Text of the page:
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Andy Murray, US Open, September 7, 2008
   

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Andy Murray

US Open

September 7, 2008




Q. What was your attitude going into today?

ANDY MURRAY: It was tough. There was a lot of things I had to deal with. Change of court was just tough, you know, a very different atmosphere today.

It was quite windy out there as well. Obviously yesterday the conditions were pretty heavy, very humid.

Today it was very windy on the court. The ball was flying through the air a bit more. I just had to try and stay calm.

I thought I was playing well enough to win the match, but I knew Nadal was going to come at me. There was a few sort of ups and downs even though it was a very short time we were out on the court, but I managed to come through in the end.


Q. Was there a certain frame of mind you had knowing that you already had a break that you were facing that third set?

ANDY MURRAY: Well, I mean, I think once he ‑‑ the momentum, even though I had two sets, I would have much preferred to be in my position than his.

The momentum was kind of with him a little bit in the third set. He held serve easy the first couple of games, and I don't think either of us dropped a point maybe the first couple of service games.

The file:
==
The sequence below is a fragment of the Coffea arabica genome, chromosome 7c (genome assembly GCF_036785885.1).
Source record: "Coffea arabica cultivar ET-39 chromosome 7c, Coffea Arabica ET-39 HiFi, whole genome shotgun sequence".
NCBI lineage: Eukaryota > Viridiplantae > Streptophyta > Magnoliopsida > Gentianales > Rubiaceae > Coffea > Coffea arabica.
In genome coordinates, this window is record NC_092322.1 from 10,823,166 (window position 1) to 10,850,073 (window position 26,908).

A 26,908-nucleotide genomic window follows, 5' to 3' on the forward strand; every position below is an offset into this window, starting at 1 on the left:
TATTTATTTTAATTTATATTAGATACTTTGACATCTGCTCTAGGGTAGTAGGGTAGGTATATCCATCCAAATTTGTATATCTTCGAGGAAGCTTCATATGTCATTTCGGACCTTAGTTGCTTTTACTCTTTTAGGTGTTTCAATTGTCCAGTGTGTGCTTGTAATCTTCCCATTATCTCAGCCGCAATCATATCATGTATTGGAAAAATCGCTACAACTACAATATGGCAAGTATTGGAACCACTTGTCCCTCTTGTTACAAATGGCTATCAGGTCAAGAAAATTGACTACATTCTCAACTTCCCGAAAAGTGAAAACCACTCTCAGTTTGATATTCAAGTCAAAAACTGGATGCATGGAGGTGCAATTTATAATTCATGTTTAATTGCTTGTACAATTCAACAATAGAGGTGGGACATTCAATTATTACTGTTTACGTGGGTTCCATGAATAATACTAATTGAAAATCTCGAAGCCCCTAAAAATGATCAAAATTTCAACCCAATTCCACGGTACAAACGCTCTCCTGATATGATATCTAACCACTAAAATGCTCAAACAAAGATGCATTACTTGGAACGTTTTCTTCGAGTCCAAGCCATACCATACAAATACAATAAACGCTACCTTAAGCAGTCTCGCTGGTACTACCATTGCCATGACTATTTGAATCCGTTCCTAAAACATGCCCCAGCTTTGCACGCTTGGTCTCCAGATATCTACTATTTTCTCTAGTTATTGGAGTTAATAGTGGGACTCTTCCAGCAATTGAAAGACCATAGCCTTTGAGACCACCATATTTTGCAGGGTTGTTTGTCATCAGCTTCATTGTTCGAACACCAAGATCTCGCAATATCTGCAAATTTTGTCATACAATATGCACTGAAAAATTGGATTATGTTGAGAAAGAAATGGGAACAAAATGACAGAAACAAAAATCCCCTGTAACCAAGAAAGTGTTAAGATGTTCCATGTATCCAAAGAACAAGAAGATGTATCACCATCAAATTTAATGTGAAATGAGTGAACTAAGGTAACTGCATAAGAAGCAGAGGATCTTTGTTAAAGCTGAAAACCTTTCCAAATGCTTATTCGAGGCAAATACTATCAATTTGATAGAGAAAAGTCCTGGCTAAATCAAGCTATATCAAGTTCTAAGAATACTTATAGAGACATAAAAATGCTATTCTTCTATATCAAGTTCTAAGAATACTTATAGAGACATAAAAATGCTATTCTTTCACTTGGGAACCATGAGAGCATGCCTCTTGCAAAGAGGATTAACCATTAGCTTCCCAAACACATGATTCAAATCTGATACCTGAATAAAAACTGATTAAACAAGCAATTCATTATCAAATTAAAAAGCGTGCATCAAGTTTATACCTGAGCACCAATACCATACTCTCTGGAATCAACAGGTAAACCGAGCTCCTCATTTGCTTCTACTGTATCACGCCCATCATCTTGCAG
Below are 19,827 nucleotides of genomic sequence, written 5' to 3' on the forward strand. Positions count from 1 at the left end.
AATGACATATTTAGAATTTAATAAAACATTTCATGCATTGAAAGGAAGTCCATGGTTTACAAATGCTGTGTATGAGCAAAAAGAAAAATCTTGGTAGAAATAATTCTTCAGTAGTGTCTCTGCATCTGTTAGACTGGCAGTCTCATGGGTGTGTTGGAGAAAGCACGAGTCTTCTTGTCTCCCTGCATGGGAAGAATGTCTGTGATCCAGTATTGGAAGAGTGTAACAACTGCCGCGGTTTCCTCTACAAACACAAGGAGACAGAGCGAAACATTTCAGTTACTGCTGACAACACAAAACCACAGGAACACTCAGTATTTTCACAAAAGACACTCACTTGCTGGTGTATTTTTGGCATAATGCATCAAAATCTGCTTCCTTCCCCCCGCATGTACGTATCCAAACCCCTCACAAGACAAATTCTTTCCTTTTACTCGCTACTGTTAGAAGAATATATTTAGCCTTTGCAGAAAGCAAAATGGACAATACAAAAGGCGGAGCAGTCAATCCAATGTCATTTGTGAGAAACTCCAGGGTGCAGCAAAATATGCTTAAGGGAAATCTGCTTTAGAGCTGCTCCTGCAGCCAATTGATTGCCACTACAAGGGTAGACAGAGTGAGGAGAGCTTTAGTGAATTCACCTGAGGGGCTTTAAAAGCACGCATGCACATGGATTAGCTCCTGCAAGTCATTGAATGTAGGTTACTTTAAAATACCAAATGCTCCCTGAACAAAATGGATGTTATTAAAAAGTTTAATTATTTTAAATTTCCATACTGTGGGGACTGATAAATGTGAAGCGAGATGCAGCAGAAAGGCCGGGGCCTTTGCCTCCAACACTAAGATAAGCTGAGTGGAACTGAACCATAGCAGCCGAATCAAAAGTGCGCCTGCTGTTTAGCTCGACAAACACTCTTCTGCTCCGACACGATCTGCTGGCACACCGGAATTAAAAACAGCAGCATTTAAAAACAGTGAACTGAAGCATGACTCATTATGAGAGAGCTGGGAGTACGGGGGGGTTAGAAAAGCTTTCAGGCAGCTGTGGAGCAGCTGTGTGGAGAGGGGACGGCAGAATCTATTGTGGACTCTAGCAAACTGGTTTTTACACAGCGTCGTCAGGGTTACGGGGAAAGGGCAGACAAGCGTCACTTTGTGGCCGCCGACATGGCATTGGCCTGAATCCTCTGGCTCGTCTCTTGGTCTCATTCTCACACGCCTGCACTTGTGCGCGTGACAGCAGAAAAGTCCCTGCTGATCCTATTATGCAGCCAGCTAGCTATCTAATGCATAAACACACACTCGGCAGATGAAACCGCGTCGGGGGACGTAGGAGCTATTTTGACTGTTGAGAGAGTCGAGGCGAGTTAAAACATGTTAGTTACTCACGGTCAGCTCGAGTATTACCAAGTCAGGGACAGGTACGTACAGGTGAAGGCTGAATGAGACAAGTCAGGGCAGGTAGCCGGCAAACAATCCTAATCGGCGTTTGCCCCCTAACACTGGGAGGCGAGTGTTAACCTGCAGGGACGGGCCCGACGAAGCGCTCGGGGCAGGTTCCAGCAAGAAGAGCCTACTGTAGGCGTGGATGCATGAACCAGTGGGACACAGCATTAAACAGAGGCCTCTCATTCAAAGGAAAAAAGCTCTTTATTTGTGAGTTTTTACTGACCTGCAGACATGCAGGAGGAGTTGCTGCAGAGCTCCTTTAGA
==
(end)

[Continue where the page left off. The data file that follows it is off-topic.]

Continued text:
So, you know, I just had to try and stay aggressive, you know, stay focused. I knew, because of the wind from the far side of the court from where we came out, it's much easier to return from that end, and I knew I was going to have some chances, so I had to just try and stay focused on that.


Q. Could you talk a bit about the swings of emotion and I guess your thought process after that second game of the fourth set?

ANDY MURRAY: Yeah. You know, obviously I had a lot of chances to break. There was only ‑‑ I think there was only one point where I really had, you know ‑‑ it was maybe a couple. I don't know how many breakpoints I had, six or seven.

He only missed one first serve in those points, so, you know, even though I had break chances, he played well on them and I missed a couple of shots that I maybe shouldn't have.

I thought that, you know, even though I got broken the following game, I still kept my emotions in check. I knew I was going to have chances to get back in the match and I obviously did.


Q. Did it make you more nervous or much more at ease having to sleep on the match last night being up 2‑Love?

ANDY MURRAY: I slept absolutely fine yesterday. I didn't feel nervous. You know, going out into the match, I was in a good position.

You know, it was just like I said earlier, it was very different to yesterday with the completely different court, different conditions. You know, and that's I think the first time, maybe second time on ‑‑ since I been on the tour when I've actually had to come back the following day, so that was tough for me.


Q. The crowd was a little bit more Nadal in the beginning. I guess they didn't want to see a 15‑minute match coming out here. Did that do anything for you? Did that fire you up at least, the crowd being against you and then for you in the fourth set?